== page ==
Firstly my apologies for not getting to everyone's comments very quickly over the weekend.

I was at the TESOL France conference in Paris and also being visited by my sister (who lives about 1.5 hours' drive away from Paris), so it was a very busy weekend and I rewarded myself with some time off from 'being connected'!

I'm not sure if anyone from the TESOL France committee will read this, but it was a fantastic conference, well-organised, diverse in speakers and very social too. I got to meet some old friends and acquaintances (Jamie Keddie, Burcu Akyol, Lindsay Clandfield, Penny Ur, Ken Wilson, Simon Greenall, Hugh Dellar, David Hill, Valentina Dodge, Cleve Miller, etc.) and also to finally meet in real life some virtual friends from Twitter and Second Life (most notably Shell Terrell and Kenny Christian). Being able to spend time laughing, eating and drinking with people is fantastic, and Paris was a great place to be for a couple of days too.

But of course we can't always get to conferences in real life (apart from anything else, it's actually very expensive and we have to work) and luckily there are plenty of opportunities for professional development online. If you click any of the names above you'll be taken to the Twitter account of the people mentioned - if you don't use Twitter yet, consider joining and following some (or all) of them. You might also be interested in online conferences: last week there was the free AVEALMEC conference, some of which I attended, and coming up this week another conference (free and online) talking about technologies and teaching. If you can't get to the event, sometimes the event can get to you...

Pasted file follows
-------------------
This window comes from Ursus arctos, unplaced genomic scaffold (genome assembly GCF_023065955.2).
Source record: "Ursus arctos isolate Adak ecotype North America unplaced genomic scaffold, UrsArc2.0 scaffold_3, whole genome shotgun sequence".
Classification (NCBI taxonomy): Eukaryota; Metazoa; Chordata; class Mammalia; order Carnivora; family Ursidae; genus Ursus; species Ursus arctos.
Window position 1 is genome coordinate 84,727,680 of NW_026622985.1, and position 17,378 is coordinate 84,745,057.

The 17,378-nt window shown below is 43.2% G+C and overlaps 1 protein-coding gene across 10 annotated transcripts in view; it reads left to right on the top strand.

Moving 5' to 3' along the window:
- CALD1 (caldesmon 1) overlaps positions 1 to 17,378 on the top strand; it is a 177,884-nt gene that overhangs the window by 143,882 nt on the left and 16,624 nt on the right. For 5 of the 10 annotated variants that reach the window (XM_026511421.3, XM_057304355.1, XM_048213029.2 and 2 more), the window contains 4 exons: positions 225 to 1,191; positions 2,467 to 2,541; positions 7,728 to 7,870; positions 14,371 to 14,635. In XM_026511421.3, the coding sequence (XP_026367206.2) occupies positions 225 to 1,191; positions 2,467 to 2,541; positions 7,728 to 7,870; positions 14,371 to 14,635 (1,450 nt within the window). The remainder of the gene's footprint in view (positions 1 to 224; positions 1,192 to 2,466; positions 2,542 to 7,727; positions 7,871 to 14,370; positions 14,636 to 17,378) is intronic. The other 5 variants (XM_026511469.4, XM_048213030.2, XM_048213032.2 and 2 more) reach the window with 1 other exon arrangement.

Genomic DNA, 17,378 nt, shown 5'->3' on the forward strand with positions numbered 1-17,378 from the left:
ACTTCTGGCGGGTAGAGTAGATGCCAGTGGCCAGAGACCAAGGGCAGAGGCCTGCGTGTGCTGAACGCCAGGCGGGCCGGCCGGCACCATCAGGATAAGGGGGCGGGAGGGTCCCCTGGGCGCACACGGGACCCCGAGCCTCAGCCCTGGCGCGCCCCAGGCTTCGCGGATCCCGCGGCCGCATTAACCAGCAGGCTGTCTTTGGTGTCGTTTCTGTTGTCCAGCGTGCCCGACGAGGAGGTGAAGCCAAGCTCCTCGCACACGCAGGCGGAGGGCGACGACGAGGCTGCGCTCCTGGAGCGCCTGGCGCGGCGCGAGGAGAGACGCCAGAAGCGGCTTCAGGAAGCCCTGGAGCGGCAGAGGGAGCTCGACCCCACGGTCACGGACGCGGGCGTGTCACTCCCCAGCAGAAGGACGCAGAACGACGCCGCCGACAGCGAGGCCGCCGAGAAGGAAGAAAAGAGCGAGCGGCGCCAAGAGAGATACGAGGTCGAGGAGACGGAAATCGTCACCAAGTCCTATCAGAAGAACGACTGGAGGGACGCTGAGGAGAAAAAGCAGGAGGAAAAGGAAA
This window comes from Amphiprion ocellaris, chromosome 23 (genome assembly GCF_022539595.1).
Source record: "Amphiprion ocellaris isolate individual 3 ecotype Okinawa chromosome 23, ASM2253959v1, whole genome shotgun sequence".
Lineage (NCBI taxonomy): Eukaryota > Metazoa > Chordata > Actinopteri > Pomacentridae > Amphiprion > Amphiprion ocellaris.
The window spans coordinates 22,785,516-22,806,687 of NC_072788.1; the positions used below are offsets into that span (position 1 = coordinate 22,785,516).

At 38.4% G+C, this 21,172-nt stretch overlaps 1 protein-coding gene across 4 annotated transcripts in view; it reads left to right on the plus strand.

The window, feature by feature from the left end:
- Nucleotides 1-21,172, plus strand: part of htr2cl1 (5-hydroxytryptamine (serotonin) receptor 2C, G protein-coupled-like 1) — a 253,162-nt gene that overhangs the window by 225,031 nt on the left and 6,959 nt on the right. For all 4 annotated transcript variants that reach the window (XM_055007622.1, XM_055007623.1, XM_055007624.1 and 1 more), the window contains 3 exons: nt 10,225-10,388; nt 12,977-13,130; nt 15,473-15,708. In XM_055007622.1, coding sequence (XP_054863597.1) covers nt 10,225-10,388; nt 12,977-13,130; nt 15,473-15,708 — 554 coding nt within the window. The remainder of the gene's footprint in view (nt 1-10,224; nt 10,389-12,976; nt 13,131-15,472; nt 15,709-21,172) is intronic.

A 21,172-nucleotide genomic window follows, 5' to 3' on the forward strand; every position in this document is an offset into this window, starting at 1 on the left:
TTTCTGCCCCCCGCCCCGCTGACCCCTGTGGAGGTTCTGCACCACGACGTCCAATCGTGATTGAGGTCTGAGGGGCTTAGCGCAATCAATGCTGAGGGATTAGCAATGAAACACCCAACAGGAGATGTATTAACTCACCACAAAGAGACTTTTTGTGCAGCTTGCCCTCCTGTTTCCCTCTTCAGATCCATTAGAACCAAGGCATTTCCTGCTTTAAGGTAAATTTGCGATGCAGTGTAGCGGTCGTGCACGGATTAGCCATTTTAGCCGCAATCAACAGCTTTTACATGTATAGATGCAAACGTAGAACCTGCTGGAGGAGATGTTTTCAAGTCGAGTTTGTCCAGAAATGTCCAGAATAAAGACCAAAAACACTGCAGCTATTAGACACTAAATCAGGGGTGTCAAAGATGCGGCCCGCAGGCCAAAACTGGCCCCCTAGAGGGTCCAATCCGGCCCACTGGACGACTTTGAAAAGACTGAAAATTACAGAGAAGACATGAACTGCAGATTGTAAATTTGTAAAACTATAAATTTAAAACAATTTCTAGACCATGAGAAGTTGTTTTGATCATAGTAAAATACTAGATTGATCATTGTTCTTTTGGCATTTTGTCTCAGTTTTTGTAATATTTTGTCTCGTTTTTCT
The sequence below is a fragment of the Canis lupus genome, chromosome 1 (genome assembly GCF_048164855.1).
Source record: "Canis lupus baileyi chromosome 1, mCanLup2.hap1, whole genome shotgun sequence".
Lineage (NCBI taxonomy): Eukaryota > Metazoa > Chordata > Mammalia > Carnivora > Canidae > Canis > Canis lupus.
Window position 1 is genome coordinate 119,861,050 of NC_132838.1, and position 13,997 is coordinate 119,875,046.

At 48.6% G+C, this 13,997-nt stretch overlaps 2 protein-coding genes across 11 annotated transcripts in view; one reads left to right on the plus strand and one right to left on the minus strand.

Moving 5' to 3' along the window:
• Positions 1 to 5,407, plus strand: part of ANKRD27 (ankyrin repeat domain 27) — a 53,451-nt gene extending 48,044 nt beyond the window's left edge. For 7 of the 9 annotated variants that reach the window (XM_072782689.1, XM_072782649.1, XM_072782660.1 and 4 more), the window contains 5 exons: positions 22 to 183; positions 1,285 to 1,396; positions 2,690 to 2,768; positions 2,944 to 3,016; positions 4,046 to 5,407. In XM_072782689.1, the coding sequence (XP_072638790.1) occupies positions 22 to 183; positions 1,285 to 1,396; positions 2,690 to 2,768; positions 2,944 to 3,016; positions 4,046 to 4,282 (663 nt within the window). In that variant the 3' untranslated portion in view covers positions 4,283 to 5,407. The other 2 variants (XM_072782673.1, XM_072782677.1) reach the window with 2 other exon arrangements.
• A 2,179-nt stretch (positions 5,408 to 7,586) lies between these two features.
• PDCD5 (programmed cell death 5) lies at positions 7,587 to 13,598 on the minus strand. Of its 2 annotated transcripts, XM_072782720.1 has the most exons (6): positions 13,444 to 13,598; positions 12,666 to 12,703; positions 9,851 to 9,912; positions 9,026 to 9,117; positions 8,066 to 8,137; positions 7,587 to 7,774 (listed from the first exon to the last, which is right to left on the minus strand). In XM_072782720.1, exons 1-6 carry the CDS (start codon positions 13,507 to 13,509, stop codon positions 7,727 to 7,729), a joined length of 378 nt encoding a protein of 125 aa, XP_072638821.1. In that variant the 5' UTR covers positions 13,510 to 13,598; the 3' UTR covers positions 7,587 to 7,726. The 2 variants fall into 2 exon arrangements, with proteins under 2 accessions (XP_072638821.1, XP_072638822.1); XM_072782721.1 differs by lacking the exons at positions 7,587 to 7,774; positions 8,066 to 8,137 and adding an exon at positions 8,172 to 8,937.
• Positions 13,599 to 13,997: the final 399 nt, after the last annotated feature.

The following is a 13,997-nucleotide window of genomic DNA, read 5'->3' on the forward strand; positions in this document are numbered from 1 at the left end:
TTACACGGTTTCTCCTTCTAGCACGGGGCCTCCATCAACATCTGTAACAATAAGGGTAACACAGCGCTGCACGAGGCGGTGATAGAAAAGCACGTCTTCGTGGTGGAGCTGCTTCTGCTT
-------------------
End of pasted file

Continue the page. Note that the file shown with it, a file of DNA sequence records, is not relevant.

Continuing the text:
At the conference I had a couple of interesting conversations about teachers and technology. In my session I did some light theory, looking at new digital literacies and then moved on to look at several tools which I think can enhance some teaching situations: we looked at using images in the classroom, using video, word clouds and cartoons - and, as always, some teachers had seen some of these tools, whilst others were delighted to find new ones. I remember the 'whoop of delight' from one participant to see how easy it is to work with Wordle. Nice reactions and a good crowd - my thanks to everyone who chose to come to my session.

After the session, talking to Lindsay Clandfield, he was telling me about a recent set of teacher training sessions he'd done and how he'd noticed that teachers responded very well to certain technology tools (video, Wordle, etc.) but less well to others (wikis and video subtitling were ones he mentioned). As we talked, we thought perhaps it was the tools that leave the teacher at the centre of the materials production and more in control of the class that were more attractive and that tools which put the emphasis on learner control were met with less enthusiasm. I can certainly see why that might happen, but I hope it's not a long-term thing!

What do you think?



Gavin's now finished blogging on the site - check the Guest Writers page to see who our current blogger is.